Sunday, 18 December 2016

Scotland To Unveil Its Brexit Plan


The Scottish government is ready to publish its proposals for Scotland's future relationship with the EU after Brexit.

A paper titled "Scotland's place in Europe" will be published on Tuesday.

Brexit minister Michael Russell said it would include plans to retain a place for Scotland in the single market and new devolved powers for Holyrood.

Prime Minister Theresa May has said she is "willing to listen to options", but Chancellor Philip Hammond has suggested a special deal is "not realistic".

The Scottish government has been studying its options around Brexit, with First Minister Nicola Sturgeon setting up a "standing council" of experts for advice.

Ms Sturgeon has outlined five key interests for Scotland in the process, including access to the European single market, protection for workers' rights, a say in shaping rules and the need to "make sure Scotland's voice is heard".

In June's EU referendum, 62% of those who turned out in Scotland backed remain, to 38% for leave.

Mr Russell said the SNP government's ideal position would be for Scotland to be an independent EU member state, but said it had committed to putting forward "compromise proposals" to "mitigate the Brexit damage".

He said: "At the heart of our plan is a framework to keep Scotland's place in the European single market.

"That is vital for jobs, investment and our long-term prosperity, which are all seriously threatened by the hard Brexit now championed by the right-wing of the Tory party.

"This plan advocates continued single-market membership for the whole of the UK - but also outlines ways in which that could be achieved for Scotland, even if the rest of the UK leaves the single market.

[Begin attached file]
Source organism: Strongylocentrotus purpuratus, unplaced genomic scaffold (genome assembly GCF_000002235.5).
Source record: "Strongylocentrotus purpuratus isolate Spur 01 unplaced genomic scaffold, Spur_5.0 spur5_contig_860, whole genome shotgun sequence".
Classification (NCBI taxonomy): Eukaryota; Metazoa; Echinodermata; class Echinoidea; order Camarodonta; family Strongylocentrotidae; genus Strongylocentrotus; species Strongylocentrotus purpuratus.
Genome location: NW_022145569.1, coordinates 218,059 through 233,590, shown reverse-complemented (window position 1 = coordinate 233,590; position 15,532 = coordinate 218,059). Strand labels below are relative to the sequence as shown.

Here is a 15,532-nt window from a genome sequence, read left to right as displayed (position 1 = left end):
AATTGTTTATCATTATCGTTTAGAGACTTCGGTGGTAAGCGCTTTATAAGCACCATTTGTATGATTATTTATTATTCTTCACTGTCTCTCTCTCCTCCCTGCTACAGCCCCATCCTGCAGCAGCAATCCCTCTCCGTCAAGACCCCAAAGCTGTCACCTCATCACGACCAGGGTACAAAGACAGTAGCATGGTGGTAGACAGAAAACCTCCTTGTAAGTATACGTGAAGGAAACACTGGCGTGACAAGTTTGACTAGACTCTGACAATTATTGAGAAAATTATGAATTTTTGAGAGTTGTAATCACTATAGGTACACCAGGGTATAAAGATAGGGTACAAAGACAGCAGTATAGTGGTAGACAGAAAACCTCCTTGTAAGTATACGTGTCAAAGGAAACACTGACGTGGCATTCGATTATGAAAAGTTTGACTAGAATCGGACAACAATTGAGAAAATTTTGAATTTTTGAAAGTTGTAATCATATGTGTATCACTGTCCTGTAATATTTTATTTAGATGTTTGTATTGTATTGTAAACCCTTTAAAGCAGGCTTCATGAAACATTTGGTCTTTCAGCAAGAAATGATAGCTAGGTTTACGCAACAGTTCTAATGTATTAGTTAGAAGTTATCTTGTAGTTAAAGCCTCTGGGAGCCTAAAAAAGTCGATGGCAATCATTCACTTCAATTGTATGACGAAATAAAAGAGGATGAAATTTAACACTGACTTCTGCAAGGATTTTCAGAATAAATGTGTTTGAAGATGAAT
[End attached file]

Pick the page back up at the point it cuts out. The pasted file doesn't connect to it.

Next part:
"We do not underestimate the complexities involved. However, Brexit presents everyone with an unprecedented challenge, and with political goodwill on all sides and a willingness to co-operate, these proposals can effect a solution for Scotland."

Mr Russell said the paper would also target a "substantial transfer of new powers to Holyrood", reflecting the fact that Brexit will see powers come back to the UK from Brussels.

He said: "There must be no attempt to use Westminster as cover for a Westminster power grab.

"The plans we outline to maintain Scotland's place in the single market will also require new powers to be devolved to Edinburgh.

"Our intention is that these proposals can be discussed and agreed in a UK context and then form part of the UK government's overall negotiating position when Article 50 is triggered."

It is expected that the proposals will also be announced to MSPs at Holyrood at some stage.

The UK government has repeatedly pledged to listen to options and engage with the devolved administrations, but has warned their leaders not to "undermine the UK's position".

After Chancellor Philip Hammond visited Edinburgh earlier in December, the Scottish government insisted that he indicated he "looked forward to hearing our proposals" and said they would be "considered fully".

However, Mr Hammond himself appeared to rule out a special Brexit deal for Scotland, saying it was "not realistic".

He told reporters that it was "clear that we can't have a different deal or different outcomes for different parts of the UK", and added that it would be a "disadvantage" for Scotland to be outside whatever new relationship the UK negotiates with the EU.

This echoed earlier comments from Scottish Secretary David Mundell, who told MSPs that while Scotland's concerns would be "right at the heart of the process", there would be no "special deal".

Mr Hammond said he wanted to work closely with the Scottish government and the other devolved administrations in order to "secure the best possible deal" for all parts of the UK, and also called for "sensible discussions" over what new powers are devolved to Holyrood post-Brexit.

Ahead of the publication of the latest Scottish government's EU proposals, Mr Mundell said: "We'll consider the Scottish government's proposals carefully.

"I hope to see plans that are credible and backed up by evidence. I also hope they commit to working closely with us - a Team UK approach - to get the best possible deal.

"That is how we will get the right deal for the whole of the UK - and the right deal for the UK will be the right deal for Scotland".



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